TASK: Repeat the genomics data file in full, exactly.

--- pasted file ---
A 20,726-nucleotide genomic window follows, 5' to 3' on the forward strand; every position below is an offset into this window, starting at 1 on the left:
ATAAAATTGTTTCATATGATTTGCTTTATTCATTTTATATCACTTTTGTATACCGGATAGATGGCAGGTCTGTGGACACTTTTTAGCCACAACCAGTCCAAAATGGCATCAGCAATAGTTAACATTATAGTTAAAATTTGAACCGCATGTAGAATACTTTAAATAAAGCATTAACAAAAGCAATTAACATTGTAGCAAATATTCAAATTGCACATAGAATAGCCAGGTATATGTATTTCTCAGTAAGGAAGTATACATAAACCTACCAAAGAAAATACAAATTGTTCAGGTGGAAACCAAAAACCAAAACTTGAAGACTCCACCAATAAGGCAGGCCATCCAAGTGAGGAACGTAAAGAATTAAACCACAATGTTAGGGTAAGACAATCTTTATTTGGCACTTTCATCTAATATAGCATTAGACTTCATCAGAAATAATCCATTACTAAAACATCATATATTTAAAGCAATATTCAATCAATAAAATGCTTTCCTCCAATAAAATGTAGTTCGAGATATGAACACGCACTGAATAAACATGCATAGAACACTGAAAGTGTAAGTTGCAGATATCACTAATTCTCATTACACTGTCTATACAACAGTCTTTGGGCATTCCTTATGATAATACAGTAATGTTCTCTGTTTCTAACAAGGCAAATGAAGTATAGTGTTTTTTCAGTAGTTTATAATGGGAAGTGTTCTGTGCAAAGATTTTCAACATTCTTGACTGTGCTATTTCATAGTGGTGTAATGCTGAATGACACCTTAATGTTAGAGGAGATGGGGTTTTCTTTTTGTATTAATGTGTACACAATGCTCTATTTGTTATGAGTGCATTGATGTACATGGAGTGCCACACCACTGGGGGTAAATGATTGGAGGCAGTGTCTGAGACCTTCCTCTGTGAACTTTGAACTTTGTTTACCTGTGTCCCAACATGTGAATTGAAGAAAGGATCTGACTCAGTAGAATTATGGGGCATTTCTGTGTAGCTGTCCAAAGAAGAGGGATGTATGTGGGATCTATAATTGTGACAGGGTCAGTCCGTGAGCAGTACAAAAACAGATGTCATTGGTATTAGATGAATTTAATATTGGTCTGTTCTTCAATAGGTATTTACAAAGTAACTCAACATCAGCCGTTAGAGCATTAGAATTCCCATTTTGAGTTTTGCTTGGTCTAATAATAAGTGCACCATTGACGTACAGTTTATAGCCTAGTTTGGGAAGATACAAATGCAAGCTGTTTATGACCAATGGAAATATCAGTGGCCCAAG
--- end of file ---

A 20,726-nucleotide genomic window follows, 5' to 3' on the forward strand; every position below is an offset into this window, starting at 1 on the left:
ATAAAATTGTTTCATATGATTTGCTTTATTCATTTTATATCACTTTTGTATACCGGATAGATGGCAGGTCTGTGGACACTTTTTAGCCACAACCAGTCCAAAATGGCATCAGCAATAGTTAACATTATAGTTAAAATTTGAACCGCATGTAGAATACTTTAAATAAAGCATTAACAAAAGCAATTAACATTGTAGCAAATATTCAAATTGCACATAGAATAGCCAGGTATATGTATTTCTCAGTAAGGAAGTATACATAAACCTACCAAAGAAAATACAAATTGTTCAGGTGGAAACCAAAAACCAAAACTTGAAGACTCCACCAATAAGGCAGGCCATCCAAGTGAGGAACGTAAAGAATTAAACCACAATGTTAGGGTAAGACAATCTTTATTTGGCACTTTCATCTAATATAGCATTAGACTTCATCAGAAATAATCCATTACTAAAACATCATATATTTAAAGCAATATTCAATCAATAAAATGCTTTCCTCCAATAAAATGTAGTTCGAGATATGAACACGCACTGAATAAACATGCATAGAACACTGAAAGTGTAAGTTGCAGATATCACTAATTCTCATTACACTGTCTATACAACAGTCTTTGGGCATTCCTTATGATAATACAGTAATGTTCTCTGTTTCTAACAAGGCAAATGAAGTATAGTGTTTTTTCAGTAGTTTATAATGGGAAGTGTTCTGTGCAAAGATTTTCAACATTCTTGACTGTGCTATTTCATAGTGGTGTAATGCTGAATGACACCTTAATGTTAGAGGAGATGGGGTTTTCTTTTTGTATTAATGTGTACACAATGCTCTATTTGTTATGAGTGCATTGATGTACATGGAGTGCCACACCACTGGGGGTAAATGATTGGAGGCAGTGTCTGAGACCTTCCTCTGTGAACTTTGAACTTTGTTTACCTGTGTCCCAACATGTGAATTGAAGAAAGGATCTGACTCAGTAGAATTATGGGGCATTTCTGTGTAGCTGTCCAAAGAAGAGGGATGTATGTGGGATCTATAATTGTGACAGGGTCAGTCCGTGAGCAGTACAAAAACAGATGTCATTGGTATTAGATGAATTTAATATTGGTCTGTTCTTCAATAGGTATTTACAAAGTAACTCAACATCAGCCGTTAGAGCATTAGAATTCCCATTTTGAGTTTTGCTTGGTCTAATAATAAGTGCACCATTGACGTACAGTTTATAGCCTAGTTTGGGAAGATACAAATGCAAGCTGTTTATGACCAATGGAAATATCAGTGGCCCAAG